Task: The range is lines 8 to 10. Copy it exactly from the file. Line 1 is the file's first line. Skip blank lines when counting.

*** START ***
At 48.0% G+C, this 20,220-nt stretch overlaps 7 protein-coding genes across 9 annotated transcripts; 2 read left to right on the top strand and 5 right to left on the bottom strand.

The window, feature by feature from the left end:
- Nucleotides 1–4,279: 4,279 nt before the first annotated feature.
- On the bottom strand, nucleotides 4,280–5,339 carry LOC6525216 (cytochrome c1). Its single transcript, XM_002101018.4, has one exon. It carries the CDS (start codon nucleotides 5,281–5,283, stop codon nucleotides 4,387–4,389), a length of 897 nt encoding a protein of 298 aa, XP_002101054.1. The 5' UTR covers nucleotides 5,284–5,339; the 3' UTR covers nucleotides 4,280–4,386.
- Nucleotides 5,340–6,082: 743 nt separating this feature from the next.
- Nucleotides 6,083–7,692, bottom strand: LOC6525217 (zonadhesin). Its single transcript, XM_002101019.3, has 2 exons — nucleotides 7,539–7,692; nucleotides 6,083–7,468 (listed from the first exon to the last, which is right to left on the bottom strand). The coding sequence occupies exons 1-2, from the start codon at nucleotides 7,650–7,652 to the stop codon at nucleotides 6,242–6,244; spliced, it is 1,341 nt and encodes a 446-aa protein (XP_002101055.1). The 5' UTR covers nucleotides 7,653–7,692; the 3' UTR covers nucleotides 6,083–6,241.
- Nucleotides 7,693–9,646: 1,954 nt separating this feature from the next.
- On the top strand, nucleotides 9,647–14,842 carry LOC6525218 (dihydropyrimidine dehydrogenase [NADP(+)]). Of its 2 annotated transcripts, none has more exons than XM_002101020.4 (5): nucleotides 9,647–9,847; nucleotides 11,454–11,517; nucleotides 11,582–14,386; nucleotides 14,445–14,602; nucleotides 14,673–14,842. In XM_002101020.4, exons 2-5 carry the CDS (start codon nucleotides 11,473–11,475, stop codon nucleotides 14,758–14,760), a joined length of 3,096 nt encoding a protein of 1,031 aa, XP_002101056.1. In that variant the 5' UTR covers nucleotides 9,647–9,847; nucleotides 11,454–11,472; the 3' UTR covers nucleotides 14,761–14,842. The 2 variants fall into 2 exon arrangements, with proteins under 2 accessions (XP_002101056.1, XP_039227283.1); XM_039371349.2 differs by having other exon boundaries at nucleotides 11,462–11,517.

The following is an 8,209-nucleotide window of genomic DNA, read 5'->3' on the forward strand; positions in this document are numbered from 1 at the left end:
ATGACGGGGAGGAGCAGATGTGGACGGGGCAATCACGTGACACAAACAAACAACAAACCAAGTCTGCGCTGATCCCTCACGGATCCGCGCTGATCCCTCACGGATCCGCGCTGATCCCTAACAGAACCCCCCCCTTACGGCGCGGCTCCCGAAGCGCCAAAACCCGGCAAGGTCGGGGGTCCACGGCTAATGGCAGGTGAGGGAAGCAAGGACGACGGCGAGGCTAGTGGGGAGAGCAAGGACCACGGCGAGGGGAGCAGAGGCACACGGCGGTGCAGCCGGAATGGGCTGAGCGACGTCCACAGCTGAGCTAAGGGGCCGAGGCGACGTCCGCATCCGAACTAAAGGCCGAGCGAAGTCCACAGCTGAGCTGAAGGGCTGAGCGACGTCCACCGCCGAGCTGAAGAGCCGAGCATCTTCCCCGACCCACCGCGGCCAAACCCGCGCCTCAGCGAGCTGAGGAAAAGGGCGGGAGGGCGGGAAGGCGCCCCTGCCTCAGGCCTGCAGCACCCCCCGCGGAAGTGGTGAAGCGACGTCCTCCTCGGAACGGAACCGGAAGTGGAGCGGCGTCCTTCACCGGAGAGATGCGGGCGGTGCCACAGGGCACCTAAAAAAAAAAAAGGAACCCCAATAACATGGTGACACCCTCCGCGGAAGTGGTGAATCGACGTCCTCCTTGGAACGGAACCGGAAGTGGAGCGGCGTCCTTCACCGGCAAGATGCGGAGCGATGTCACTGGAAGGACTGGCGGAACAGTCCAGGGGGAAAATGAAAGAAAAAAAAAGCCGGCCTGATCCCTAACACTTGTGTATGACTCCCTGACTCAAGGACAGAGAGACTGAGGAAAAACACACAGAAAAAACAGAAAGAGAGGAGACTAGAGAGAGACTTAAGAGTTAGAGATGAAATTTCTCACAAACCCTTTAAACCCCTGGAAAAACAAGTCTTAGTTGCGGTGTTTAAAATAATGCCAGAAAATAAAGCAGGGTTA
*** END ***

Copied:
- On the top strand, nucleotides 9,647–14,842 carry LOC6525218 (dihydropyrimidine dehydrogenase [NADP(+)]). Of its 2 annotated transcripts, none has more exons than XM_002101020.4 (5): nucleotides 9,647–9,847; nucleotides 11,454–11,517; nucleotides 11,582–14,386; nucleotides 14,445–14,602; nucleotides 14,673–14,842. In XM_002101020.4, exons 2-5 carry the CDS (start codon nucleotides 11,473–11,475, stop codon nucleotides 14,758–14,760), a joined length of 3,096 nt encoding a protein of 1,031 aa, XP_002101056.1. In that variant the 5' UTR covers nucleotides 9,647–9,847; nucleotides 11,454–11,472; the 3' UTR covers nucleotides 14,761–14,842. The 2 variants fall into 2 exon arrangements, with proteins under 2 accessions (XP_002101056.1, XP_039227283.1); XM_039371349.2 differs by having other exon boundaries at nucleotides 11,462–11,517.

The following is an 8,209-nucleotide window of genomic DNA, read 5'->3' on the forward strand; positions in this document are numbered from 1 at the left end:
ATGACGGGGAGGAGCAGATGTGGACGGGGCAATCACGTGACACAAACAAACAACAAACCAAGTCTGCGCTGATCCCTCACGGATCCGCGCTGATCCCTCACGGATCCGCGCTGATCCCTAACAGAACCCCCCCCTTACGGCGCGGCTCCCGAAGCGCCAAAACCCGGCAAGGTCGGGGGTCCACGGCTAATGGCAGGTGAGGGAAGCAAGGACGACGGCGAGGCTAGTGGGGAGAGCAAGGACCACGGCGAGGGGAGCAGAGGCACACGGCGGTGCAGCCGGAATGGGCTGAGCGACGTCCACAGCTGAGCTAAGGGGCCGAGGCGACGTCCGCATCCGAACTAAAGGCCGAGCGAAGTCCACAGCTGAGCTGAAGGGCTGAGCGACGTCCACCGCCGAGCTGAAGAGCCGAGCATCTTCCCCGACCCACCGCGGCCAAACCCGCGCCTCAGCGAGCTGAGGAAAAGGGCGGGAGGGCGGGAAGGCGCCCCTGCCTCAGGCCTGCAGCACCCCCCGCGGAAGTGGTGAAGCGACGTCCTCCTCGGAACGGAACCGGAAGTGGAGCGGCGTCCTTCACCGGAGAGATGCGGGCGGTGCCACAGGGCACCTAAAAAAAAAAAAGGAACCCCAATAACATGGTGACACCCTCCGCGGAAGTGGTGAATCGACGTCCTCCTTGGAACGGAACCGGAAGTGGAGCGGCGTCCTTCACCGGCAAGATGCGGAGCGATGTCACTGGAAGGACTGGCGGAACAGTCCAGGGGGAAAATGAAAGAAAAAAAAAGCCGGCCTGATCCCTAACACTTGTGTATGACTCCCTGACTCAAGGACAGAGAGACTGAGGAAAAACACACAGAAAAAACAGAAAGAGAGGAGACTAGAGAGAGACTTAAGAGTTAGAGATGAAATTTCTCACAAACCCTTTAAACCCCTGGAAAAACAAGTCTTAGTTGCGGTGTTTAAAATAATGCCAGAAAATAAAGCAGGGTTA